An extract from the research of Sophie, BA in French and Philosophy. Currently studying for her Masters which she hopes will be followed by a DPhil in French
André Gide is one of the most celebrated French authors of the twentieth-century, and I was taught some of his early works as part of a French Finals' paper at the University of Oxford in 2015-16 by Dr Andrew Counter. This essay was a close analysis of the final pages of his récit, La porte étroite (Straight is the Gate), which recounts the sorry relation between Jerôme and his cousins, Alissa and Juliette. I so happened to read the text in the same week I attended a lecture by the excellent Dr Killeen on the French theorist, Luce Irigaray. Most of my work concerns French theorists of the second half of the twentieth-century, so I am familiar with the postmodernist, post-structuralist linguistic paradigm that offers various conceptions of how we are controlled by and constrained within an unwieldy web of language and signification. However, Irigaray’s notion that women in particular are suppressed by language that is predominantly the creation and instrument of a male voice had never occurred to me, and I was shocked at my own short-sightedness to the fact that the conceptual apparatus with which I was working was somehow stacked against the female, casting it in terms of the natural, emotional and passive, in opposition to the technological, rational and active male.
I then encountered reformulations of these ideas in the work of Naomi Segal, who takes Gide to task for the male-female relations in his texts. In many of Gide’s works, a somewhat flaccid male narrator is surrounded and supported by an array of doting females who accord that narrator apparently undeserved love and attention, be it sexual, familial or pedagogical. InLa porte étroite, the narrative is largely delivered in the first person by Jerôme, his unhappy love affair with his cousin Alissa played out through protracted correspondence that charts her withdrawal from the relationship towards religious abstinence and piety, and ultimately her silence and death as her health and capacity to communicate dwindle and fade. What Segal’s critique of Gide’s work points out is that in these male-female relations, the male character systematically drains the female of her force, and deprives her of fortifying sources of self-representation.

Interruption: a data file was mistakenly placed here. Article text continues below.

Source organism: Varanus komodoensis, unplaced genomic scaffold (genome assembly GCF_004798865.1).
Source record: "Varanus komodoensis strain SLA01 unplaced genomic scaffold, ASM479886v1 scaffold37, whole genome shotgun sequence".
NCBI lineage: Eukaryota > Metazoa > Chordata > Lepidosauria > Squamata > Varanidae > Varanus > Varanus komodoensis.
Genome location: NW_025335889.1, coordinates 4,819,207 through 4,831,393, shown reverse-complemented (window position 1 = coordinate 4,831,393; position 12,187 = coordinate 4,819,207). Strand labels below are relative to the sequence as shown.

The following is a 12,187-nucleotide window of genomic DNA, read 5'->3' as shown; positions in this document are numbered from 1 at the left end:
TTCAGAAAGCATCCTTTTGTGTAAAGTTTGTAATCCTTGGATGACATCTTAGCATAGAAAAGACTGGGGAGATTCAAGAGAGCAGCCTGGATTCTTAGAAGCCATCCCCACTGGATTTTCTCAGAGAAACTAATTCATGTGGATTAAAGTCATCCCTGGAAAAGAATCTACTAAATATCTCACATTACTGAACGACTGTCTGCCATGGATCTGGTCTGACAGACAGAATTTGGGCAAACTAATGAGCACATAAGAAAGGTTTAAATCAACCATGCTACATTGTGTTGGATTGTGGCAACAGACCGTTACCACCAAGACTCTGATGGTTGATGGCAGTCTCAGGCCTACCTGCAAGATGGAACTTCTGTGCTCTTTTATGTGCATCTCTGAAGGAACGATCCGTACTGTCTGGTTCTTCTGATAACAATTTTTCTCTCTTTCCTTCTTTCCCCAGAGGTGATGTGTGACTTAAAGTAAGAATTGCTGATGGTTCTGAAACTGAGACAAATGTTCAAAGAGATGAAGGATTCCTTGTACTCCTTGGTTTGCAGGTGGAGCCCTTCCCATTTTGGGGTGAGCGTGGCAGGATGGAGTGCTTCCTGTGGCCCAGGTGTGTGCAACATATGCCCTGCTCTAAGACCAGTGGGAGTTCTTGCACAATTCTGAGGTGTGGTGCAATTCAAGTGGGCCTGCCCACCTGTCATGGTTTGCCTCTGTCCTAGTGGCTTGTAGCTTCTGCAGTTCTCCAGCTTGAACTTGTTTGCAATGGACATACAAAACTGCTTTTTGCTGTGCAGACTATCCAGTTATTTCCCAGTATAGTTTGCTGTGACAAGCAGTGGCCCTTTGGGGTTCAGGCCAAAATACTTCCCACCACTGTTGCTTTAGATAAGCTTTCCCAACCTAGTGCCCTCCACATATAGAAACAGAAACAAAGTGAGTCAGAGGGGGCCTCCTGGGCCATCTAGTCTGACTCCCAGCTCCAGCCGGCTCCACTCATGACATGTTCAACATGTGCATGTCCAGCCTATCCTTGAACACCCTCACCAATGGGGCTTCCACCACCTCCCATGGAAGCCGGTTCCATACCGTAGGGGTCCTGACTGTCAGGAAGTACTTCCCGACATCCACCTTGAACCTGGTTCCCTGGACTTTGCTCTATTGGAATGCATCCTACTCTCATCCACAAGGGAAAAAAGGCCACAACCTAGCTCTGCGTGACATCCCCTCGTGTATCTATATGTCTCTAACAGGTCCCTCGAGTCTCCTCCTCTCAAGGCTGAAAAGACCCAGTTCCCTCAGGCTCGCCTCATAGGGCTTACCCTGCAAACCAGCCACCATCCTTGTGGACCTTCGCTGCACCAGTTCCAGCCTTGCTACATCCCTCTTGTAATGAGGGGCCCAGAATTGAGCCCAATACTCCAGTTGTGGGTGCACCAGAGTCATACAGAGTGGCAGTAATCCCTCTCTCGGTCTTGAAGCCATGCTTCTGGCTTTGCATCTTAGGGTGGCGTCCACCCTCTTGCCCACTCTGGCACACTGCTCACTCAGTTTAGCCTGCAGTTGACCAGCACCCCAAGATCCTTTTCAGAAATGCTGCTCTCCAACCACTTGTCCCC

The purpose of Alissa’s correspondence is to bolster Jerôme’s self-image by presenting this image back to him in reified form in the love and devotion of her letters, sacrificing her own energies and bequeathing them to him, to her eventual demise. In the final scene of the text, this draining of the female is played out again in the conversation between Jerôme and Alissa’s sister, Juliette, where the male’s total self-absorption and self-pity saps the life out of Juliette’s attempts to re-invigorate her cousin and shake him out of his apparent stupor. The textuality of the passage is dense with inter-text and beautifully composed, at times almost metrical, and confirms interesting structural triangulations between the characters. However, these structures are always to the detriment of the female, and I could not help but feel hugely frustrated at these representations that chart how the energy of the female characters dwindle and die in pointless efforts to sustain the male.